Hi,

Can i get Firewater pumps p&id for any  plant you are currently working for or worked in before please. 

I want to check the over pressure protection mechanism.

Most systems that I've seen have only pressure safety valve for pump case relief purpose only!! 

 Also if you have any ideas about the philosophy of over pressure protection, please comment with it.

Your contribution and support will be highly appreciated. 

mneemnewiraq2000@gmail

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Original Post

I can't imagine why you'd have overpressure protection on fire pumps. For one thing most of the ones I'm familiar with are centrifugals so that wouldn't apply (overpressure is a positive displacement pump thing) and it may not be an actual electrical device but more likely simply a rupture disc. When it comes to fire pumps the general protection strategy with them is to run to failure unless the failure would cause additional consequences with the assumption that responding to a fire is the greater hazard. For example fire pumps specifically do NOT have overload/overcurrent protection because the goal is to run to failure even if it means burning up the motor. However a short circuit can shut down multiple fire pumps and/or cause other unforseen consequences so short circuit (fuse or magnetic-only circuit breaker) protection is included. Based on the same logic though I have never seen a written standard for fire pumps. I would have to imagine that overpressure protection would be along the same lines...even if we blow the line apart or dump water everywhere and hardly get anything put into action to put out the fire, so overpressure protection wouldn't be included.

PaulEngr posted:

I can't imagine why you'd have overpressure protection on fire pumps. For one thing most of the ones I'm familiar with are centrifugals so that wouldn't apply (overpressure is a positive displacement pump thing) and it may not be an actual electrical device but more likely simply a rupture disc. When it comes to fire pumps the general protection strategy with them is to run to failure unless the failure would cause additional consequences with the assumption that responding to a fire is the greater hazard. For example fire pumps specifically do NOT have overload/overcurrent protection because the goal is to run to failure even if it means burning up the motor. However a short circuit can shut down multiple fire pumps and/or cause other unforseen consequences so short circuit (fuse or magnetic-only circuit breaker) protection is included. Based on the same logic though I have never seen a written standard for fire pumps. I would have to imagine that overpressure protection would be along the same lines...even if we blow the line apart or dump water everywhere and hardly get anything put into action to put out the fire, so overpressure protection wouldn't be included.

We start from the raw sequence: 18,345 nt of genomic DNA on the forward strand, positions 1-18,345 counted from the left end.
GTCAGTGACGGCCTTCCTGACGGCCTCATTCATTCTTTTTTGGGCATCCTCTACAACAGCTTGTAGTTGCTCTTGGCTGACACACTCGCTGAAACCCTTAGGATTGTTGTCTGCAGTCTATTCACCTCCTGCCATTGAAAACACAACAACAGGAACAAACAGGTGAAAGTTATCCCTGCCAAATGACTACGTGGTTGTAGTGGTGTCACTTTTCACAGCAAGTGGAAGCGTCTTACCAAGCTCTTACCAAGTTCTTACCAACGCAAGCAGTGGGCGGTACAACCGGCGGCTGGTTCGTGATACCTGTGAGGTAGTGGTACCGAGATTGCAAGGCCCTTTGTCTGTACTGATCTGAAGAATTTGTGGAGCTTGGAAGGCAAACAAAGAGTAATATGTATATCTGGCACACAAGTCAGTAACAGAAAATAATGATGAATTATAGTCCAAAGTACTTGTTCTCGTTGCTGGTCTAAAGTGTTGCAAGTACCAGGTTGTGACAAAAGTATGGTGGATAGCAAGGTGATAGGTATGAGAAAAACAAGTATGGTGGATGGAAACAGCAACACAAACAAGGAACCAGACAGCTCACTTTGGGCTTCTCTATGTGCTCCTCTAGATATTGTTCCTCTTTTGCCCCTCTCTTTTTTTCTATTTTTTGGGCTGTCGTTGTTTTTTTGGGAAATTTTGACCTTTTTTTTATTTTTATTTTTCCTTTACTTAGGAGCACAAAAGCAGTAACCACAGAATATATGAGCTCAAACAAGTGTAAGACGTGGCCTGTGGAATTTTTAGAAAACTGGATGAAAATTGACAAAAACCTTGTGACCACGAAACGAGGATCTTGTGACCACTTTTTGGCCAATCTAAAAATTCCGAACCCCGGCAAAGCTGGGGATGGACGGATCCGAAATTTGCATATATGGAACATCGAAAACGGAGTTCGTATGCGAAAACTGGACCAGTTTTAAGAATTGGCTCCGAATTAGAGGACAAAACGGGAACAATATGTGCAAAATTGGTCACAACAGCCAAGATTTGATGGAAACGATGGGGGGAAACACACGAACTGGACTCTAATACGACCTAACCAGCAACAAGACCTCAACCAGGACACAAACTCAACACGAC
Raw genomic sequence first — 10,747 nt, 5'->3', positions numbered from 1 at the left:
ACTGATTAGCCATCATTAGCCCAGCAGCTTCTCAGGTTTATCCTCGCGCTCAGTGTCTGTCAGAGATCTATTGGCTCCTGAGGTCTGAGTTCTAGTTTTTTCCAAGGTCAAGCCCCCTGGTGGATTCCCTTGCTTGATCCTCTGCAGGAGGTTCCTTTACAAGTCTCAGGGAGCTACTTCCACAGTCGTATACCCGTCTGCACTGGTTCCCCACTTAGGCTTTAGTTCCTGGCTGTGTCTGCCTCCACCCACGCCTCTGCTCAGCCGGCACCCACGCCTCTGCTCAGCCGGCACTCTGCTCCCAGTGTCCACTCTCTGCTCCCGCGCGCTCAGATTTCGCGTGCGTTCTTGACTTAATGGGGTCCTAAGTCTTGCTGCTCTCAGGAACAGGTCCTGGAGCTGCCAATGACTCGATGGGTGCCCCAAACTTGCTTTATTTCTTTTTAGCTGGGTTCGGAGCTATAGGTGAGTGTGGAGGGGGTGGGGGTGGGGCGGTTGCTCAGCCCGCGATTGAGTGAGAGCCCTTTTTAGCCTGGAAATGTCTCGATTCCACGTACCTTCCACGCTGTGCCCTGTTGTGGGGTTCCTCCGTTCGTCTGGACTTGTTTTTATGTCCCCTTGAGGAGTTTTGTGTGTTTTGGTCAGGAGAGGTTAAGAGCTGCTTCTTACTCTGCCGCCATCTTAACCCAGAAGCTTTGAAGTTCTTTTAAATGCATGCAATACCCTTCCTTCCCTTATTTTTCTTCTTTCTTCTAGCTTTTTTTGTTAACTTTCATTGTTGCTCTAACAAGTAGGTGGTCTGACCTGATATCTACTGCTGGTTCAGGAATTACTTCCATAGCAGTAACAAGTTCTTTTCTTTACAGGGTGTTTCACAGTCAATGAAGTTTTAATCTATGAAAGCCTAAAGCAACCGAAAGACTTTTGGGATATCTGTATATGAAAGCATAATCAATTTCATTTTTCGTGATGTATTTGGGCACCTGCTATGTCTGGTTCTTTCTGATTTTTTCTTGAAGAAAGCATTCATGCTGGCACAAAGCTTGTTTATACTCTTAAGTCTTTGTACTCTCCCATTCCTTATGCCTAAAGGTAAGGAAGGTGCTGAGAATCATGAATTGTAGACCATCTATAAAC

PaulEngr, good day!

Actually there are many firewater network damages occurred in the past months due to the high pressure.

The sequence will be like that:

1- due to firewater pressure drop, the main electrical pump will start automatically. And from firewater philosophy, it can be stopped manually only.

2- while the operator investigating the cause of the pump start, this pump will keep the pressure increasing in the firewater network untill the pipe joint fails!

 

And thats why i want to add a control valve to eliminate the overpressure events.

 

Again please if you have any p&id for any firewater system please pass it to me.

Looking for your ideas please.

 

Regards,

 

Mohammed

PaulEngr posted:

Interesting, never noticed before because the title doesn't exactly scream "fire pumps". It also doesn't contain anything resembling a P&ID from a cursory scan, and simply references NFPA 70 (NEC) for electrical installation requirements.

Not sure what you are looking at but my copy, NFPA 20 is titled Standard for the Installation of Stationary Pumps for Fire Protection.

Further, chapter 4 has the following contents

Chapter 4 General Requirements

4.1 Pumps.
4.2 Approval Required.
4.3 Pump Operation.
4.4 Fire Pump Unit Performance.
4.5 Certified Shop Test.
4.6 Liquid Supplies.
4.7 Pumps, Drivers, and Controllers.
4.8 Self-Regulating Variable Speed Fire Pump Units.
4.9 Multistage Multiport Pump.
4.10 Centrifugal Fire Pump Capacities.
4.11 Nameplate.
4.12 Pressure Gauges.
4.13 Circulation Relief Valve.
4.14 Equipment Protection.
4.15 Pipe and Fittings.
4.16 Suction Pipe and Fittings.
4.17 Discharge Pipe and Fittings.
4.18 Valve Supervision.
4.19 Protection of Piping Against Damage Due to Movement.
4.20 Relief Valves for Centrifugal Pumps.
4.21 Pumps Arranged in Series.
4.22 Water Flow Test Devices.
4.23 Steam Power Supply Dependability.
4.24 Shop Tests.
4.25 Pump Shaft Rotation.
4.26 Other Signals.
4.27 Pressure Maintenance (Jockey or Make-Up) Pumps.
4.28 Summary of Centrifugal Fire Pump Data.
4.29 Backflow Preventers and Check Valves.
4.30 Earthquake Protection.
4.31 Packaged Fire Pump Assemblies.
4.32 Pressure Actuated Controller Pressure Sensing Lines.
4.33 Break Tanks.
4.34 Field Acceptance Test of Pump Units.
4.35 Automated Inspection, Testing, and Distance Monitoring of Devices, Meters, and Equipment.

 

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